The Roman naturalist Pliny the Elder already knew about the many health benefits of hops because he christened the plant with the name of Lupulus. After all, it overgrows the gardens where it grows as if it were a Lupus (the Latin word for wolf). From the Middle Ages on, lupulin has been used to give aroma and preserve beer, and many additional properties have been discovered since then.
- Traditional calming aid*
- Botanicals are sourced where they grow best
- Trusted quality. This product is Non-GMO Project Verified
- Gluten-free and vegan. No salt yeast-derived ingredients wheat soy corn dairy or artificial colors flavors or preservatives
- Bottle made with 97% post-consumer recycled materials
Healing and Health Benefits of Hops
Lupulin, a powder that falls when the hop cones are shaken, contains an essence rich in terpenic hydrocarbons. It provides this powder with its sedative and narcotic (which induces sleep) actions. It also includes a resin with bitter ingredients, explaining its tonic, digestive, and appetizer action. The cones also contain flavonoids, which are substances with estrogenic and antiseptic activity. It is used in the following cases:
- Nervous states, insomnia, migraine.
- Sexual hyperexcitation in young males (anaphrodisiac action). In the age of Queen Victoria, in the United Kingdom, hop cones were used to fill pillows.
- Difficult digestion and lack of appetite.
- Stomach ache, neuralgic pain, externally applied in the form of compresses or poultices.
Hop is an excellent remedy for those with insomnia. It has a unique calming effect on the entire system. The herb treats anxiety, nervous stomach, stress, headaches, restlessness, and nervous diarrhea. However, it has other uses. Hops can also be used for ulcers, toothache, chest ailments, bronchial tubes, sore throat, stomach tonic, morning sickness, jaundice, indigestion, fever, and coughs.
It can relieve intestinal cramps, dispel flatulence, and stimulate the appetite. It can also remedy sexually transmitted diseases and cardiovascular disorders. A cold tea made with hops can aid and increase digestion. Putting the dry herb inside a pillow will bring about sleep.
Externally it can treat skin ailments, rheumatic pains, earaches, inflammations, boils, and bruises.
NOTE: Hops tend to lose internal medicinal effectiveness quickly when stored.
In Germany, people use the herb to treat discomfort from sleep disturbances, restlessness, and anxiety. It is considered to be calming and beneficial in promoting sleep. Tea made from the fruit (strobiles) is traditionally used as a diuretic, sedative, and antispasmodic. The fruit is also helpful internally to treat cramps, coughs, and fevers; and externally to treat rheumatism, boils, bruises, and inflammation.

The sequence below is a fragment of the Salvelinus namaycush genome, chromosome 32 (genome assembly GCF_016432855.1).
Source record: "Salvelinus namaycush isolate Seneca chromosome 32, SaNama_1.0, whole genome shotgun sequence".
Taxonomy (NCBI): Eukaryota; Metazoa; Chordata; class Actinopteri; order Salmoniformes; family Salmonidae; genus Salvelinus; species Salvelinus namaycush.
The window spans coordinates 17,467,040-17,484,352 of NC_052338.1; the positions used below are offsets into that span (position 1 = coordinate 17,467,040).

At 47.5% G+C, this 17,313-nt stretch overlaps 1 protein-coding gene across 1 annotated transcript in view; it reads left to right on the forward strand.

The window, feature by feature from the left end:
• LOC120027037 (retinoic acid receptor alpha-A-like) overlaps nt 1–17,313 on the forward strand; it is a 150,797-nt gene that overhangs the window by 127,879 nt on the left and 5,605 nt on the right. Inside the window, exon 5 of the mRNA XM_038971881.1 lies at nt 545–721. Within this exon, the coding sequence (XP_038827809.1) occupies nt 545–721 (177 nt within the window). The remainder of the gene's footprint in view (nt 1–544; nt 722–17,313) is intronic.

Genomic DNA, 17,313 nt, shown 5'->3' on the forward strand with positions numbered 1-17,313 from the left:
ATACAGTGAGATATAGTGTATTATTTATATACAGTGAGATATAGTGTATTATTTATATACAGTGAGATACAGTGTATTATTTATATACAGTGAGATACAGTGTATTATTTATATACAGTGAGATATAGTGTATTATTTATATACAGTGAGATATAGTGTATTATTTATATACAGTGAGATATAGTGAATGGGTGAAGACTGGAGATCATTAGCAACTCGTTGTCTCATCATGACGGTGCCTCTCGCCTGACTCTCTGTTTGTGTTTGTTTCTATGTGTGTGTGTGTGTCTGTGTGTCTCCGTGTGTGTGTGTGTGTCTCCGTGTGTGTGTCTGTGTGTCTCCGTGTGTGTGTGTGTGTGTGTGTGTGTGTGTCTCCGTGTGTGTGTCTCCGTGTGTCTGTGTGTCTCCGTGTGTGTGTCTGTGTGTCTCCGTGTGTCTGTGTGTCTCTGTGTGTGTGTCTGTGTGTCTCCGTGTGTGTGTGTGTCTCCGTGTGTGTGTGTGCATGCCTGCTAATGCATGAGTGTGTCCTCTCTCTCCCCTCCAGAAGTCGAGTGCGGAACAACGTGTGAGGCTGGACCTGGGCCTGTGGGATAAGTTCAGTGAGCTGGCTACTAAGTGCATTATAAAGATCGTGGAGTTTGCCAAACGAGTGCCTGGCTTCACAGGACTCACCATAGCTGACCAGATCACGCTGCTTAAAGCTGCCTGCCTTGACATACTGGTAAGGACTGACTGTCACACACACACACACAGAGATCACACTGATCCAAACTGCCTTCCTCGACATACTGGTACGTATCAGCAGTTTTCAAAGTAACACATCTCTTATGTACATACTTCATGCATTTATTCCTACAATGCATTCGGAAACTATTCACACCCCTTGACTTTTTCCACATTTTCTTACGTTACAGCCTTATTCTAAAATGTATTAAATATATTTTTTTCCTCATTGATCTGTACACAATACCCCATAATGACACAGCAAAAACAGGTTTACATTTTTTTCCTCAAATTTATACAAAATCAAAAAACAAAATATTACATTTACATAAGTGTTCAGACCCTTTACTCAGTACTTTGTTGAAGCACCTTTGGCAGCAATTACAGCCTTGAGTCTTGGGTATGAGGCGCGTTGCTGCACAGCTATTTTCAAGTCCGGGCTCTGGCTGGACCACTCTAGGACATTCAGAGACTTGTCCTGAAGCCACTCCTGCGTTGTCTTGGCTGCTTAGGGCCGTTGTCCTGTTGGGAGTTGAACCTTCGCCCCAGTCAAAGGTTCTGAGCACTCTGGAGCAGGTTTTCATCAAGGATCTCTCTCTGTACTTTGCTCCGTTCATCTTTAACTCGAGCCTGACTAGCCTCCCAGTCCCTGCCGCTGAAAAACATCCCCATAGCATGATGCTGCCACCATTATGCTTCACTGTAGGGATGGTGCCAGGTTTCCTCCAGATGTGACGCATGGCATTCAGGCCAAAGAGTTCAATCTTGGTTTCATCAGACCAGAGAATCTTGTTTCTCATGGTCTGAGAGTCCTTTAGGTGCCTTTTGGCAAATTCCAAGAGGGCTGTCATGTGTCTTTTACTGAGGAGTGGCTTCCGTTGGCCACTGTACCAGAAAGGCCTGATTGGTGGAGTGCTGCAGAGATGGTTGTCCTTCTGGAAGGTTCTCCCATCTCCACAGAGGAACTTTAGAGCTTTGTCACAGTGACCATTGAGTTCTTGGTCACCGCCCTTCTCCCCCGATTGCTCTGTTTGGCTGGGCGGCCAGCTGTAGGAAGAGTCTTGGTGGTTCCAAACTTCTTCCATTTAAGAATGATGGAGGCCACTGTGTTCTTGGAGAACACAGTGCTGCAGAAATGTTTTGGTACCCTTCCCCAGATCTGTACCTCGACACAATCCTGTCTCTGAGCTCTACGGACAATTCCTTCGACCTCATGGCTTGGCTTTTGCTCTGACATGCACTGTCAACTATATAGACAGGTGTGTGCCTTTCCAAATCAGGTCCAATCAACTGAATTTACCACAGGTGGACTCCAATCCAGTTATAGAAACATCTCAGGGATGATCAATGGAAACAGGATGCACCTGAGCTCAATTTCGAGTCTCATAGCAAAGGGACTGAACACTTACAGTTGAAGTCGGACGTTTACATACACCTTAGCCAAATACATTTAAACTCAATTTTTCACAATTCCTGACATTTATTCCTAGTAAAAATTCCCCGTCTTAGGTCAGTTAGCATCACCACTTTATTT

The plant contains several pain-relieving and sedative components. Its antimicrobial properties are currently being investigated. It also relieves the spasms of the smooth muscles. Hops can relieve unrest, nervous tension, and mood disturbances. Japanese hops (Hunnihis japonicas) are a weedy plant with five to nine-leaf lobes rougher than typical hops but used the same.
WARNING! Do not exceed the recommended doses for internal use, as hops may provoke nausea.
Hops Scientific Facts
- Other names: Common hops, European hops.
- French: Houblon, houblon a la biere.
- Spanish: Lupulo.
- Environment: Very common in humid forests and hedges all over Europe and North America. The plant is cultivated in many regions.
- Description: Vivacious vine of the Cannabinaceae family, whose stem may reach up to six meters. It is a dioicous plant whose female plants produce globular flowers that take a conic shape (cones or catkins) when the fruit ripens.
- Parts of the plants used medicinally: Cones (flowers of the hops plant) and lupulin (the golden powder of these fruits).
How to use Hops
- Dry extract.
- Warm compresses with the same infusion of hop cones described for internal use. These compresses are applied over the painful area.
- Poultices. These are prepared by putting a handful of hop cones on a cotton cloth and wrapping them. Then soak the gauze in warm water, and apply it over the painful area (it is usually employed on the stomach).
Infusion – Steep for five to fifteen minutes and take six ounces three times daily, hot or cold. Tincture – Take fifteen to thirty drops ½ to one teaspoon three times daily. Fluid Extract – Take ten to fifteen drops three times daily. Powder – Take five to ten #0 capsules (30 to 60 grains) three times daily.
- George D. Pamplona-Roger, M.D. “Encyclopedia of Medicinal Plants.” George D. Pamplona-Roger, M.D. Encyclopedia of Medicinal Plants. Ed. Francesc X. Gelabert. Vols. 1 San Fernando de Henares: Editorial Safeliz, 2000. 158. Print. [health benefits of hops]
- Vance Ferrell Harold M. Cherne, M.D. The Natural Remedies Encyclopedia [Book]. – Altamont, TN: Harvestime Books, 2010. – Vol. Seventh Edition: 7: pp. 162, 163.
Last update on 2023-10-01 / Affiliate links / Images from Amazon Product Advertising API